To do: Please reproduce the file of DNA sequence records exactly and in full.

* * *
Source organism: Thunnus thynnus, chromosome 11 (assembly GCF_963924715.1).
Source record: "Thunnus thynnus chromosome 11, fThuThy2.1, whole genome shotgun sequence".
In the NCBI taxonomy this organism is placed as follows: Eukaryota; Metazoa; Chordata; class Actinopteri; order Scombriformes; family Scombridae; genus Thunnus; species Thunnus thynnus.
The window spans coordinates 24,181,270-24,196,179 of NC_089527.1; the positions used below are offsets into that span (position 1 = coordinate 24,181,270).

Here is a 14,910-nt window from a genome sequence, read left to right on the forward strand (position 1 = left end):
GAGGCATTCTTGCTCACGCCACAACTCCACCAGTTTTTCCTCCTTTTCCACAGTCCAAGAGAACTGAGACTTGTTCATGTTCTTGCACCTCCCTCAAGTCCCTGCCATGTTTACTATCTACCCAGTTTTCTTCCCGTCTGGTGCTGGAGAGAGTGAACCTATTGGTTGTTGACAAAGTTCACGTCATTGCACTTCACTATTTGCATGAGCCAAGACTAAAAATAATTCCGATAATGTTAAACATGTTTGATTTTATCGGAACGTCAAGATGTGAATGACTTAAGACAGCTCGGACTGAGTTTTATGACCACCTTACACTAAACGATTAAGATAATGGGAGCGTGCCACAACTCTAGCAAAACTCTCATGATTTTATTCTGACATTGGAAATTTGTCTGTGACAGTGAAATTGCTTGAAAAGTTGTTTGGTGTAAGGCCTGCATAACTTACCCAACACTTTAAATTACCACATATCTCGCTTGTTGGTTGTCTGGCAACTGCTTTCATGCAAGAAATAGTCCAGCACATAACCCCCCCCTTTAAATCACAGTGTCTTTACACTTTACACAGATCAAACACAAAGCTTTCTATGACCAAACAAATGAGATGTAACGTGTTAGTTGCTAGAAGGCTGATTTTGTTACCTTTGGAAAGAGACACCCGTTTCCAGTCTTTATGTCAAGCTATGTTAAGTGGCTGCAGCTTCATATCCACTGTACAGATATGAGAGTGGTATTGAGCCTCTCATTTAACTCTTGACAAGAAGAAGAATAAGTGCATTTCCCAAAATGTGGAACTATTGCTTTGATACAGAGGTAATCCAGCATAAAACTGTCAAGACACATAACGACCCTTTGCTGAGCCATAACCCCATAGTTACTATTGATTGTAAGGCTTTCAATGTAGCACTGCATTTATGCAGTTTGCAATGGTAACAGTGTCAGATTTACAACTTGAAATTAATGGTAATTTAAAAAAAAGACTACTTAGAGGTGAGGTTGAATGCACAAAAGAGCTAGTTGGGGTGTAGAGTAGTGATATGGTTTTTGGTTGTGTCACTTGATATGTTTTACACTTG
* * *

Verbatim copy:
Source organism: Thunnus thynnus, chromosome 11 (assembly GCF_963924715.1).
Source record: "Thunnus thynnus chromosome 11, fThuThy2.1, whole genome shotgun sequence".
In the NCBI taxonomy this organism is placed as follows: Eukaryota; Metazoa; Chordata; class Actinopteri; order Scombriformes; family Scombridae; genus Thunnus; species Thunnus thynnus.
The window spans coordinates 24,181,270-24,196,179 of NC_089527.1; the positions used below are offsets into that span (position 1 = coordinate 24,181,270).

Here is a 14,910-nt window from a genome sequence, read left to right on the forward strand (position 1 = left end):
GAGGCATTCTTGCTCACGCCACAACTCCACCAGTTTTTCCTCCTTTTCCACAGTCCAAGAGAACTGAGACTTGTTCATGTTCTTGCACCTCCCTCAAGTCCCTGCCATGTTTACTATCTACCCAGTTTTCTTCCCGTCTGGTGCTGGAGAGAGTGAACCTATTGGTTGTTGACAAAGTTCACGTCATTGCACTTCACTATTTGCATGAGCCAAGACTAAAAATAATTCCGATAATGTTAAACATGTTTGATTTTATCGGAACGTCAAGATGTGAATGACTTAAGACAGCTCGGACTGAGTTTTATGACCACCTTACACTAAACGATTAAGATAATGGGAGCGTGCCACAACTCTAGCAAAACTCTCATGATTTTATTCTGACATTGGAAATTTGTCTGTGACAGTGAAATTGCTTGAAAAGTTGTTTGGTGTAAGGCCTGCATAACTTACCCAACACTTTAAATTACCACATATCTCGCTTGTTGGTTGTCTGGCAACTGCTTTCATGCAAGAAATAGTCCAGCACATAACCCCCCCCTTTAAATCACAGTGTCTTTACACTTTACACAGATCAAACACAAAGCTTTCTATGACCAAACAAATGAGATGTAACGTGTTAGTTGCTAGAAGGCTGATTTTGTTACCTTTGGAAAGAGACACCCGTTTCCAGTCTTTATGTCAAGCTATGTTAAGTGGCTGCAGCTTCATATCCACTGTACAGATATGAGAGTGGTATTGAGCCTCTCATTTAACTCTTGACAAGAAGAAGAATAAGTGCATTTCCCAAAATGTGGAACTATTGCTTTGATACAGAGGTAATCCAGCATAAAACTGTCAAGACACATAACGACCCTTTGCTGAGCCATAACCCCATAGTTACTATTGATTGTAAGGCTTTCAATGTAGCACTGCATTTATGCAGTTTGCAATGGTAACAGTGTCAGATTTACAACTTGAAATTAATGGTAATTTAAAAAAAAGACTACTTAGAGGTGAGGTTGAATGCACAAAAGAGCTAGTTGGGGTGTAGAGTAGTGATATGGTTTTTGGTTGTGTCACTTGATATGTTTTACACTTG